On minute, Russian spokesmen declare that Moscow is only filling standing contracts with Syria for the sale of weapons, i.e. – S-300 anti-air missiles; the next, that delivery will take place only in the second quarter of 2014 (ahead of Syria’s presidential election). Then, after those spokesmen previously declared that Russia would only fill outstanding arms contracts, Serge Korotkov, head of the MiG company came out with the news Friday, May 31, that a Syrian delegation was in Moscow to discuss “a new contract” for the sale of “more than 10” MiG-29 M/M2 fighters.
According to debkafile’s military sources, this Russian fighter-bomber is designed to operate in complex electronic jamming environments. It is therefore just what the Syrian army lacks for overcoming the Israeli Air Force’s ability to disable Syria’s Russian-made electronic warfare systems.
Moscow is therefore offering to provide Bashar Assad and his air force with a key resource for delivering on the statement he made in a TV interview Thursday, May 30: “We have informed all foreign parties that we will retaliate against any future Israeli attack.”
Our military and Russian sources say that the conflicting Russian statements on weapons sales to Damascus have two motives:
1. To lay down a smoke screen for concealing the true nature and volume of the military equipment Moscow is shipping to Assad and his army by airlift. Its transports land and unload their freight at various Syrian airfields, including Aleppo and Latakia. Without the Russian and Iranian air corridors, the Syrian army would soon run out of the ammunition, spare parts and fuel, needed day to day for keeping up its war on the rebels.
2. To spread a fog fraught with Russian menace for scaring Israel, the United States, Britain, France and Turkey off any thought of military intervention in the Syrian conflict.
This too is the frame of mind Moscow is seeking to generate for June 5 when representatives of Russia, the US and the United Nations meet to prepare the ground for the Geneva conference which had been called to hammer out a political settlement of the Syrian war. Moscow is determined to browbeat Washington into accepting Iran’s participation.
Only the UN has so far named its representatives to the preliminary meeting. They are special envoy for Syria, the Algerian diplomat Lakhdar Brahimi, and the Deputy Secretary General, US Undersecretary for Political Affairs, Jeffrey Feltman.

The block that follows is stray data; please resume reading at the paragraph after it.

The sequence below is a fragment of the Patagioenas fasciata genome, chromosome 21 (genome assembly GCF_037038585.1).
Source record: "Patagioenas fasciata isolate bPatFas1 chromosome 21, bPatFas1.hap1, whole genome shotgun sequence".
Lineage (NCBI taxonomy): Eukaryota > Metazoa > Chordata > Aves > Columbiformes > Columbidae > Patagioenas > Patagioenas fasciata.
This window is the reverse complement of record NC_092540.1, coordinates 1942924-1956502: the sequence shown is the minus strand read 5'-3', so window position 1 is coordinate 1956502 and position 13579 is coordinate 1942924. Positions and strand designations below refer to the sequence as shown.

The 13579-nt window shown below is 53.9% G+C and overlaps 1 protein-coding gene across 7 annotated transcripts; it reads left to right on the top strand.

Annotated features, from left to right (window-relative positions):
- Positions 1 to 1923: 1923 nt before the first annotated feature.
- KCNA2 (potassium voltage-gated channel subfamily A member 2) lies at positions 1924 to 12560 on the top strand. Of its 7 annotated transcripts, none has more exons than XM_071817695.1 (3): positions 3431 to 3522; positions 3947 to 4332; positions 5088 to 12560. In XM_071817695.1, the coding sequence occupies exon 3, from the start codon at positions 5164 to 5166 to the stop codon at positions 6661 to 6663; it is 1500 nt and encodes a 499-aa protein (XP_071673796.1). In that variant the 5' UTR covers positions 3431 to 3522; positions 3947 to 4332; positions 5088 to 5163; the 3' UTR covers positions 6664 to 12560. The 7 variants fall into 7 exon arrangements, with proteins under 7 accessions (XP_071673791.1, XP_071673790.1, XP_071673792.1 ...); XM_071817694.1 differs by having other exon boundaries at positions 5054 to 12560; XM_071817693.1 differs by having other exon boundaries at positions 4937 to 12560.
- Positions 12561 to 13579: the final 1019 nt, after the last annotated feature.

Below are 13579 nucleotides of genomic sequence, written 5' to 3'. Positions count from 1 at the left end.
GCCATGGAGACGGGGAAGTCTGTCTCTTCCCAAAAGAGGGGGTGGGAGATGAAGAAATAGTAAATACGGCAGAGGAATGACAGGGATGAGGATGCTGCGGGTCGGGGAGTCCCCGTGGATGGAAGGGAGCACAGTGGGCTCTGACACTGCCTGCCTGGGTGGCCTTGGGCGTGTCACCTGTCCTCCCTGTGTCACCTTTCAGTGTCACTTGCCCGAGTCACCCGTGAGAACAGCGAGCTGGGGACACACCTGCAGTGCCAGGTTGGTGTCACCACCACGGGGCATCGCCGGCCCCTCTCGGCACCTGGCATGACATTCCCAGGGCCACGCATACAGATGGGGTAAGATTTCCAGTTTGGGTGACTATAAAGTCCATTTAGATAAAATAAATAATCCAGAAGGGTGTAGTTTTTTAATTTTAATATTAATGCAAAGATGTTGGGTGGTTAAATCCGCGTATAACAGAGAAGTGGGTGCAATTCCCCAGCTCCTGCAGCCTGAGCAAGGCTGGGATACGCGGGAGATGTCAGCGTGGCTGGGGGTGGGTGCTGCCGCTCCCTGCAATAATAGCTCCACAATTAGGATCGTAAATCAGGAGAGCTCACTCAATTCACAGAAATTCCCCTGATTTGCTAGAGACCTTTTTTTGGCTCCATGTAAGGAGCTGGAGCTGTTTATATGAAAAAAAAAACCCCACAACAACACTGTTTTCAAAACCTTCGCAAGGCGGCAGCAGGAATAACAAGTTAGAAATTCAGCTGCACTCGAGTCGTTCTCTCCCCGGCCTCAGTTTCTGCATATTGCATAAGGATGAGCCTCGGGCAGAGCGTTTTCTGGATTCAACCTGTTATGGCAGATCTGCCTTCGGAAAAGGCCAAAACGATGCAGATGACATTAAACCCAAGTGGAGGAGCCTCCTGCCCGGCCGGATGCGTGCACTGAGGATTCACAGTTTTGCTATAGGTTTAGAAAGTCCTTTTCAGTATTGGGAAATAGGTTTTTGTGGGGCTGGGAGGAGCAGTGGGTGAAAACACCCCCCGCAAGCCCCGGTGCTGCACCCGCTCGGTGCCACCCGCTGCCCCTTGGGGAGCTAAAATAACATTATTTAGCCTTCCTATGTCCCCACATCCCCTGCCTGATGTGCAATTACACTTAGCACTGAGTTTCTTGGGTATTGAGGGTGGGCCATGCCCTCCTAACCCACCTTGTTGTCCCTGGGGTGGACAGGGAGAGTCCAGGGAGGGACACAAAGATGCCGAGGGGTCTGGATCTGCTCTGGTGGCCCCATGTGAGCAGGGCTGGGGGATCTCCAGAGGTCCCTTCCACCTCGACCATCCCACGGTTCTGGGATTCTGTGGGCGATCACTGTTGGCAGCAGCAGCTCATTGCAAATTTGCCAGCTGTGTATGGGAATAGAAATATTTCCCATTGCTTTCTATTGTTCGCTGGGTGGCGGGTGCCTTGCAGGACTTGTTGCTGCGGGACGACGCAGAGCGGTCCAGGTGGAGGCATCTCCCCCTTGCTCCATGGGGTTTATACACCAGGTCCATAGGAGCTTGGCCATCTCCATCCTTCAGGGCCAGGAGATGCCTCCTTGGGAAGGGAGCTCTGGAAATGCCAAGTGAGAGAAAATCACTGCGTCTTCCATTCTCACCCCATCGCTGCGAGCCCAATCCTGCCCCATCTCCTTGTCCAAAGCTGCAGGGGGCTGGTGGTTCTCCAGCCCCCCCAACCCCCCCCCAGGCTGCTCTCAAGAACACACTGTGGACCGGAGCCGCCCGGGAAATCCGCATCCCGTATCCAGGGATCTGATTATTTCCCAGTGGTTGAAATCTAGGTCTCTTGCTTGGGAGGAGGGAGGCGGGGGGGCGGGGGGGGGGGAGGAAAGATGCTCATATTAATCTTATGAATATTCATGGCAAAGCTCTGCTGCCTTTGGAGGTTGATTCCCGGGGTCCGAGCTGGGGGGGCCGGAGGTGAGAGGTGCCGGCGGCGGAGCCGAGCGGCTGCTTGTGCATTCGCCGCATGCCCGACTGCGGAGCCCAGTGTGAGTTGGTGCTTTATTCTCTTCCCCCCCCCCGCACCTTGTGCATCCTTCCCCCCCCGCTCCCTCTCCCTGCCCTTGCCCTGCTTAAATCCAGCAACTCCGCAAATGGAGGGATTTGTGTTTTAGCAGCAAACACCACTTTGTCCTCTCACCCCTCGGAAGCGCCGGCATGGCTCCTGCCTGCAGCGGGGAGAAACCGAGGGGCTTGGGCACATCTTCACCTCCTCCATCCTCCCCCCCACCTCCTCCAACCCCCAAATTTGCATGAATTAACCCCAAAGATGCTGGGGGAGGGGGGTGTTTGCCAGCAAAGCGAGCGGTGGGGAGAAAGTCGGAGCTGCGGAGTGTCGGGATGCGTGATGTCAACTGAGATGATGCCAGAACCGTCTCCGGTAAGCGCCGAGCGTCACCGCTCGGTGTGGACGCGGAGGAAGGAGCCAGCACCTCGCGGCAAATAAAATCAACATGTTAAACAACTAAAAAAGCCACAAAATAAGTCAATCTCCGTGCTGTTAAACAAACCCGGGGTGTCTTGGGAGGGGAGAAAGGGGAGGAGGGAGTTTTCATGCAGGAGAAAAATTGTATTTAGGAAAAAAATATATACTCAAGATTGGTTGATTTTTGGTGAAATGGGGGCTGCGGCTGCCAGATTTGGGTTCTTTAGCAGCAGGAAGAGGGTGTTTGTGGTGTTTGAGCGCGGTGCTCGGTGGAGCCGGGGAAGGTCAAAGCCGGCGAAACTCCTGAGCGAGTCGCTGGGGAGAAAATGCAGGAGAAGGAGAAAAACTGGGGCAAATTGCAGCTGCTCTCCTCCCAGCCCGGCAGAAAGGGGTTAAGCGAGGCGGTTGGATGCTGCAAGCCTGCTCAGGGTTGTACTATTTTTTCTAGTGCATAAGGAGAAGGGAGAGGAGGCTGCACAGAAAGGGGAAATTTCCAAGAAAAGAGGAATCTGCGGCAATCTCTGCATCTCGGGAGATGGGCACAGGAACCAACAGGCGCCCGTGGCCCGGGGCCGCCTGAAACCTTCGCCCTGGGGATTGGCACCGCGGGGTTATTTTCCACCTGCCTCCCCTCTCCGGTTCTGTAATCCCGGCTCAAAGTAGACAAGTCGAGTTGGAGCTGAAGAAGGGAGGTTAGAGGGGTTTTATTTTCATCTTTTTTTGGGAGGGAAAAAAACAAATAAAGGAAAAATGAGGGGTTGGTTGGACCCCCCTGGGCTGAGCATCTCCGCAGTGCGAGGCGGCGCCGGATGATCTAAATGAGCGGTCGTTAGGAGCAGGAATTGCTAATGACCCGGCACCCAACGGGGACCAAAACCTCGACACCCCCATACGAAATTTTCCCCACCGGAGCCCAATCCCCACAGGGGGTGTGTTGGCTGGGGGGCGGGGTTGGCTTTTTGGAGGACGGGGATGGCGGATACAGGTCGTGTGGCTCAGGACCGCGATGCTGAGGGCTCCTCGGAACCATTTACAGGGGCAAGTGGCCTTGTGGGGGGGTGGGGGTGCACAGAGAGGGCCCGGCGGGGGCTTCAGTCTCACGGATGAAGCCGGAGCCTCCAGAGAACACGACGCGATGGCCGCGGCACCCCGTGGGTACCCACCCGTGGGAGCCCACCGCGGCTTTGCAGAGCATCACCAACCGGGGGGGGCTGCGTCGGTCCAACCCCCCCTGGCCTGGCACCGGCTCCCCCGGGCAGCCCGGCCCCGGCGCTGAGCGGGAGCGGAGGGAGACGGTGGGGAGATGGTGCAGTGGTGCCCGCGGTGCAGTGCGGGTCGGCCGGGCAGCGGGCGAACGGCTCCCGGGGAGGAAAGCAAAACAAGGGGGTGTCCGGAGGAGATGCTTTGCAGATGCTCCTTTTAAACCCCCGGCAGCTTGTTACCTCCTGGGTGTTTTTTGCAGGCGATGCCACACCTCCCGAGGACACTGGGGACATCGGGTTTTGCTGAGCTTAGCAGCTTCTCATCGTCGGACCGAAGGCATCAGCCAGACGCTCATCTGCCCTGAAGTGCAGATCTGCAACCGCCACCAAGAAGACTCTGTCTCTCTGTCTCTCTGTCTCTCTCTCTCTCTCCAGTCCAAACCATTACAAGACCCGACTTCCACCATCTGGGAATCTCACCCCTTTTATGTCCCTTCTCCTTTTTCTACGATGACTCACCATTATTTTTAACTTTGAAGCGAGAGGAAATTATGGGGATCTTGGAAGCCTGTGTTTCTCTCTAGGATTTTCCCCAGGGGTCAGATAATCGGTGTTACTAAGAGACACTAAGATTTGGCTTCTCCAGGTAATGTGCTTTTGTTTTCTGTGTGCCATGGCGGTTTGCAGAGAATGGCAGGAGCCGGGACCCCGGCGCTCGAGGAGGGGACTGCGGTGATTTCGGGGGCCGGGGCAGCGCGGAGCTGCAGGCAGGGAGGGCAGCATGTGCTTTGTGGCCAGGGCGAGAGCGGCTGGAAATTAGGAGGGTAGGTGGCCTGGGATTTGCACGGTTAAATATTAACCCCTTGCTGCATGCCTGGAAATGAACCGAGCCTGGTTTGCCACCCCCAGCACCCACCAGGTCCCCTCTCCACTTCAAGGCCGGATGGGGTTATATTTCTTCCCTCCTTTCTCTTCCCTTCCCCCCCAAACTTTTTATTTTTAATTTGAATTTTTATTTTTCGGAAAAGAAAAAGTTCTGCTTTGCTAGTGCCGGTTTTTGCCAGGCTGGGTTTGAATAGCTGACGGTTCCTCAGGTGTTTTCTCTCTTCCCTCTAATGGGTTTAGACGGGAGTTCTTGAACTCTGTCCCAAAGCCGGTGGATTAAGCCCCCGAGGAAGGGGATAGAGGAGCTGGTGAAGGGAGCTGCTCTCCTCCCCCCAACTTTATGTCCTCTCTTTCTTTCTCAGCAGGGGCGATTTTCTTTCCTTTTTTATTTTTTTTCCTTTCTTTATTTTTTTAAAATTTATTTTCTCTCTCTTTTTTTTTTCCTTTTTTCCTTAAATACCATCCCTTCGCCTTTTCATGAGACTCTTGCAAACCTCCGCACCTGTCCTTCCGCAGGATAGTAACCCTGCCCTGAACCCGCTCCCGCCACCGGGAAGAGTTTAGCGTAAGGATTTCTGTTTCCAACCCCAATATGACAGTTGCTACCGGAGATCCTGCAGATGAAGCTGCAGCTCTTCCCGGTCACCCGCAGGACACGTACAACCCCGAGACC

Some weeks ago, Brahimi was on the point of resigning his mission. He changed his mind when he saw Assad was gaining the upper hand in the way and the Obama administration unwilling to stop him except by cooperating with Moscow in calling an international conference for setting limits on Assad’s triumph.
The Algerian diplomat became convinced that without Moscow and Iran’s attendance, the conference is condemned to fail.
Most probably, therefore, the preparatory meeting will be preoccupied with settling the argument over Iran’s participation. Already, behind closed doors, Moscow, Washington and Tehran have closed the gap between them and bargaining over the format of Tehran’s attendance, whether as a separate delegation or part of the Syrian team? And will Hizballah be asked or not?
The Russians are confident they come to the event with the strongest hand. Their delegates will lead a front composed of Iran, Syria and Hizballah, which is not only united but way ahead on the war front.
In contrast, their American co-sponsors, have not been able to persuade the fractious Syrian opposition or its Gulf patrons, led by Saudi Arabia, to put in an appearance at the conference.
Unless this obstacle can be overcome, the US delegation comes to the conference without Syrian or Arab parties on its side of the table.
Israel can only watch from the sidelines.
President Vladimir Putin and his advisers feel they can safely turn up the heat in the belief that President Barack Obama will have no choice in the final reckoning but to accept the Russian-Iranian proposals for ending the Syrian war, starting with leaving Assad in power. Otherwise, Moscow is indicating that the war will escalate, fueled by the swelling input of Russian arms, and the United States will sink further in Middle East estimation.
Implicit in the Russian stance is that the Syrian war which has already spread to Lebanon thanks to Hizballah’s participation in the fighting will next spill over into Israel. Moscow is playing the S-300 missiles and MiG-29 M/M2 warplanes as pieces in its game against Israel too on the Syrian chessboard.